Case Study – Co-cars Limited

The challenge for the Restructuring and Insolvency team, is not knowing what the next assignment will involve and for this reason we need to have a broad skill set, that we can tailor to many different situations.

On this particular assignment, we became involved with a Society, that traded as a not-for-profit organisation under the names of Co-cars and Co-bikes.  The business had two distinct elements, that of the provision of electric bikes on a pay as you go basis and the provision of low emission cars to car-club members.  The business had 12,000 registered bike users and 1,900 car club members and operated largely in Exeter, but with offerings in other towns and cities in the South-West.  Due to the nature of the offerings, the business had multiple agreements with numerous parties about the deployment and installation of its equipment across the region.

We were able to offer an initial meeting to the board at short notice, during which it was identified that the business’ cashflow had become extremely challenging and that it would become unmanageable in a matter of weeks.  For this reason, the board needed to know the options available and what each of these might mean.

We  provided the board with an overview of all available options, the pros and cons of each for them, for creditors and for other stakeholders.  By providing this comprehensive overview, the board was able to make an informed decision to seek a purchaser of the business as part of an Administration process.

We assisted the board in managing the business’ cashflow over the coming weeks, whilst putting together a sales pack, marketing the business and negotiating with interested parties. All of this had to happen whilst simultaneously preparing the Society for Administration. Despite contact with over 40 interested parties, a deal could not be concluded for either the whole, or a part of the business. The main apprehensions for the interested parties were the number of agreements/contracts involved with the business and the perceived difficulties of transferring all of these along with concerns about whether the current operating model could be made to work.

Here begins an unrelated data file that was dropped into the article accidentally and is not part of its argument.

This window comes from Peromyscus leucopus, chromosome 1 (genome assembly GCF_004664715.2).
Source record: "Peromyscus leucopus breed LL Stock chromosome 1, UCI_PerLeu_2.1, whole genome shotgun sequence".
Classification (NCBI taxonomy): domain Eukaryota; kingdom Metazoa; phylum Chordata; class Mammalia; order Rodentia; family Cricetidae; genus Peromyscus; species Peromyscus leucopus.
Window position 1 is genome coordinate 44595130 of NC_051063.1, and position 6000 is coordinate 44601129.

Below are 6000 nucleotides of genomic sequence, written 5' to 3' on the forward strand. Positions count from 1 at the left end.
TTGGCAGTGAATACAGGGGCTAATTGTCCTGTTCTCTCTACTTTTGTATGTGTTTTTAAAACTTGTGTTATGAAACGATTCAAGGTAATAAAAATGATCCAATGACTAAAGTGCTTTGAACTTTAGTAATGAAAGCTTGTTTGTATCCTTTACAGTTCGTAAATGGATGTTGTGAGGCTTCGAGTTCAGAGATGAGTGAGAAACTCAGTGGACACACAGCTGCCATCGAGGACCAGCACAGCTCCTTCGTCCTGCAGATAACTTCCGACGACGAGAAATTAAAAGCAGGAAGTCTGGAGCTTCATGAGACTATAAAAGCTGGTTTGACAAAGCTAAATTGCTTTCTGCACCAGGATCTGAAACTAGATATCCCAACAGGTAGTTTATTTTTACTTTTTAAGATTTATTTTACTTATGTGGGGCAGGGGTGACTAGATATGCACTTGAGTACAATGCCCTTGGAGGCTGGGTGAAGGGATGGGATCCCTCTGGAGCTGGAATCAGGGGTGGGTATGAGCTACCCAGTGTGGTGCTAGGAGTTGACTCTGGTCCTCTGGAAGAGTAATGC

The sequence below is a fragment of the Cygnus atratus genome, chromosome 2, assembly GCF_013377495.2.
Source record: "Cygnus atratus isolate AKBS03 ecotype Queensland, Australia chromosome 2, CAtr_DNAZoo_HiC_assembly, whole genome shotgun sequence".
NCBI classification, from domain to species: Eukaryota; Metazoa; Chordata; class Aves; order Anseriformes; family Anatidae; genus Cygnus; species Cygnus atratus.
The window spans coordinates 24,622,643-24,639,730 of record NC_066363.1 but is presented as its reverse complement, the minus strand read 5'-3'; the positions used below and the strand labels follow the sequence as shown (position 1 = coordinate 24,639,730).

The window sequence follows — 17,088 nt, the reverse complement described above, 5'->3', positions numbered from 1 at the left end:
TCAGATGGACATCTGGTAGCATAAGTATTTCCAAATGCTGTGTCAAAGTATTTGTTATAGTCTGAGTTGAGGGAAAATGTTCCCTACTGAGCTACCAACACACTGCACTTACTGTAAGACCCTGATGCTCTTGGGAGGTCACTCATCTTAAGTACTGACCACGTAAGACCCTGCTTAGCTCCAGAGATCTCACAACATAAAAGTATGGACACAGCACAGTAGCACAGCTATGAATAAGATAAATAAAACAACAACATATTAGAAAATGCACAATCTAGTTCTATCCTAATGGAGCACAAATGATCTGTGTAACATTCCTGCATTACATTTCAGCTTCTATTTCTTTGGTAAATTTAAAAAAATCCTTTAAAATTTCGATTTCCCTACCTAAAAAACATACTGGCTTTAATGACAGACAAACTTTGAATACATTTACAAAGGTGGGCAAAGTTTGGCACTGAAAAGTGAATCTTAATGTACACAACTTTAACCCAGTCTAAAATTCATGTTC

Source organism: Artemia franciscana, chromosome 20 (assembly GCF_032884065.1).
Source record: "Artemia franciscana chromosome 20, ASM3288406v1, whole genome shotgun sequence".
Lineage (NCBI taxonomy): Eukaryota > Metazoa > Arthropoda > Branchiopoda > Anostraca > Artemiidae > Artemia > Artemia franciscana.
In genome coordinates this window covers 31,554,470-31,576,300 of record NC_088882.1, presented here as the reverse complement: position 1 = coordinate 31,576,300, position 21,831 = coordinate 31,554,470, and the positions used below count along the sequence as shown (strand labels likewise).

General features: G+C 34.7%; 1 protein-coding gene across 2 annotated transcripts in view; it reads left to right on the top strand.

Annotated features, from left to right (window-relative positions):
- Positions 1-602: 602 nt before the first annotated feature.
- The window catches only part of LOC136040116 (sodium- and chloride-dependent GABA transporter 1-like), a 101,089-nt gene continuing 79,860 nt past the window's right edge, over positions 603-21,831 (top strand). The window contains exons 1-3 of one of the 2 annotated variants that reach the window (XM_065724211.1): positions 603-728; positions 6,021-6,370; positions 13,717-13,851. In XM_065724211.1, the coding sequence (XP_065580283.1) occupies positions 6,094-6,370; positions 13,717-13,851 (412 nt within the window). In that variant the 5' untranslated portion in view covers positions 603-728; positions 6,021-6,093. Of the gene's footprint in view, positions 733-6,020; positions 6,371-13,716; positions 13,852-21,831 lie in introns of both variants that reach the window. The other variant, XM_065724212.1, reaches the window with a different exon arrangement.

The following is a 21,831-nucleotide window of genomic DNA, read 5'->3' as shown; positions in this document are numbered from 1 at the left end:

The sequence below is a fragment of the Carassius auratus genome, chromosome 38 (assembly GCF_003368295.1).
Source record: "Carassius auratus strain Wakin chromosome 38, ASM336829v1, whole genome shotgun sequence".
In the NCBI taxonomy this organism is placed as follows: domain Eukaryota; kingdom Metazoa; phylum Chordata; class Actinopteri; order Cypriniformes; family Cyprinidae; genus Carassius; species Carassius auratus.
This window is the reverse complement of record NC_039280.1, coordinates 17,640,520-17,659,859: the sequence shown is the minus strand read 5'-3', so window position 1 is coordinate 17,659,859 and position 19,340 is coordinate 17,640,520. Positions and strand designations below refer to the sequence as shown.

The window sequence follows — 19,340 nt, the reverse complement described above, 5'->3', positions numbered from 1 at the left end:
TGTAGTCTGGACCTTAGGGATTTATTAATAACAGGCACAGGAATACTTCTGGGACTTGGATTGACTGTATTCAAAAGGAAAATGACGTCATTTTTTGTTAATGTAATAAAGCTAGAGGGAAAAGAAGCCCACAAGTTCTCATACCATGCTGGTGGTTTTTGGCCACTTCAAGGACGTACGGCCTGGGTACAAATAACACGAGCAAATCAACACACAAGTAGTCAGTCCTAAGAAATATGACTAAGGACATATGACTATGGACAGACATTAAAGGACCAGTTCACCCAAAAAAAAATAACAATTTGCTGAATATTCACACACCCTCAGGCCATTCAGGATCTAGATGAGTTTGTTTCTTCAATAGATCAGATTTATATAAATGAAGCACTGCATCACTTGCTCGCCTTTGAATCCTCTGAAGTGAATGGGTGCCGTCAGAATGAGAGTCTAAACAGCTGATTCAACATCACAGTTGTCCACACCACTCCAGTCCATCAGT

Whilst a sale could not be achieved it was considered appropriate to continue with the Administration in order to realise its assets; including multiple bikes, cars and chattels and debts from over 400 individual customers.  It has also been necessary to liaise with the multiple parties with whom the business had contracted to install equipment, to reach agreement with how this equipment should be dealt with.

This case is a good example of the type of situation we become involved in, where we are required to provide assistance at short notice, utilise our knowledge of different insolvency processes, adapt to a changing scenario as it develops and our desire to achieve the best outcome for all stakeholders in any insolvency situation.

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